Ireland’s President D. Higgins deserves enormous credit for refusing to mark the 100th anniversary of the partition of Ireland in a memorial event next month. The event is entitled a "Service of Reflection and Hope to Mark the Centenaries of the Partition of Ireland and the Formation of Northern Ireland.” The queen will attend in Armagh where the event is being held.
First of all, partition was the worst thing to happen to Ireland in the last century. Having the Irish President attend an event marking its centenary would be disastrous. It’s perfectly fine for the Queen as her lot created it.
Secondly, without fail, events are remembered for being in the past, 9/11, The Holocaust, the Two World Wars etcetera. Partition has never been more in the present as the political forces bearing down on it from Brexit to a border poll have never been more relevant.
President Higgins declined the invitation because the title of the event made it clear it was marking the centenary of the partition of Ireland as if it were some kind of reason for celebration.
Higgins stated baldly that “What had once been an invitation to a religious service, or religious event, had become in fact, a political statement.”
Higgins is right. The partition of Ireland was a disastrous event with 600,000 Catholics suddenly corralled into a British state set up specifically to make them second-class citizens. Nobody voted for partition, nobody was consulted on the Catholic side. An apartheid state with an arbitrary border was created.
It was a “Protestant parliament for a Protestant people” in the words of Northern Ireland's first Prime Minister Sir James Craig.
Its racist and sectarian undertone was fully revealed by another comment from Sir Basil Brooke, later Northern Ireland’s Prime Minister, who stated that no Catholics should be employed before Protestants and that he “felt he could speak freely on this subject as “he had not a Roman Catholic about his own place” (change the word Catholic to Black and you get the idea)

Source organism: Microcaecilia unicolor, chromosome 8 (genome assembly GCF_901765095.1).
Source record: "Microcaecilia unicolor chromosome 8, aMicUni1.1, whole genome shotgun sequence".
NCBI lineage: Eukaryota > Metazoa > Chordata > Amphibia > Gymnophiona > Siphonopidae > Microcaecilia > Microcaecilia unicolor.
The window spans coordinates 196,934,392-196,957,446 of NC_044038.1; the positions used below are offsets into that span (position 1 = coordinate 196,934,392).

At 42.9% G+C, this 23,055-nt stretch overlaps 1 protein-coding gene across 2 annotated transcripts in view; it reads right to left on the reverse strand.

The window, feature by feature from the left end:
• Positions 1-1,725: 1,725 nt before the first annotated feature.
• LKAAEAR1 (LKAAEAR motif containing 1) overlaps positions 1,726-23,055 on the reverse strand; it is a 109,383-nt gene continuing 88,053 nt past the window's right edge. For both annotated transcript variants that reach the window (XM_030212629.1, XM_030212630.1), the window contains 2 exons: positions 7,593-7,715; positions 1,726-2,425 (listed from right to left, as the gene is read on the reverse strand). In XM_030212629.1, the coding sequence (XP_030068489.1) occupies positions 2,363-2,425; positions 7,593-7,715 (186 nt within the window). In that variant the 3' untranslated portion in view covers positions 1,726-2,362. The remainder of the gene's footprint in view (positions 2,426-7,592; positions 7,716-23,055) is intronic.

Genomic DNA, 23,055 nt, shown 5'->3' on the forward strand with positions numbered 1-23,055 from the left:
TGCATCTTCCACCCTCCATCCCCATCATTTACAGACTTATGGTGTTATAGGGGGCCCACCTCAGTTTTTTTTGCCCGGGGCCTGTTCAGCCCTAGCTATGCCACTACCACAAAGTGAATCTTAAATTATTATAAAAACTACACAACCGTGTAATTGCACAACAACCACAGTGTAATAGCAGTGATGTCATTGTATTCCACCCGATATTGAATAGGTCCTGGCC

Bearing such history it is no surprise that President Higgins, who has displayed enormous sensitivity on Northern Irish issues, felt he could not attend.
Of course, the neo-unionists in Dublin were shocked that their President had made a tough call. Despite the fact that none of the Northern nationalist parties will attend for the same reason as Higgins, John Bruton, former Taoiseach, memorably renamed as “John Unionist” by the late Albert Reynolds when he was Taoiseach, came charging like a snorting bull into the debate,
Bruton first claimed Higgins had transgressed the Irish constitution and demanded he be told to go to Armagh which was a laughable argument according to every constitutional scholar surveyed. After all, the government had no authority to demand that the independently elected Higgins go somewhere if he didn't want to go. If the President of Ireland has to explain every time why he does not go somewhere it would be a farcical situation. Bruton slunk away after his ridiculous reasoning was exposed.
The unionists of course were deeply aggrieved. No doubt they would also have been aggrieved if he had accepted. After months of trying to tear down Stormont and refusing to meet Irish ministers, it was definitely a unionist kettle calling the pot black.
The big winner is Higgins as seems evident by the overwhelmingly positive response. He called it as it is, told it like it was, said it like it needed to be said. No Irish person worth their salt would ever commemorate partition and give it credence. There can be no official acknowledgment of 100 years of a state founded on apartheid lines. Hopefully, other politicians will soon find out the same truth.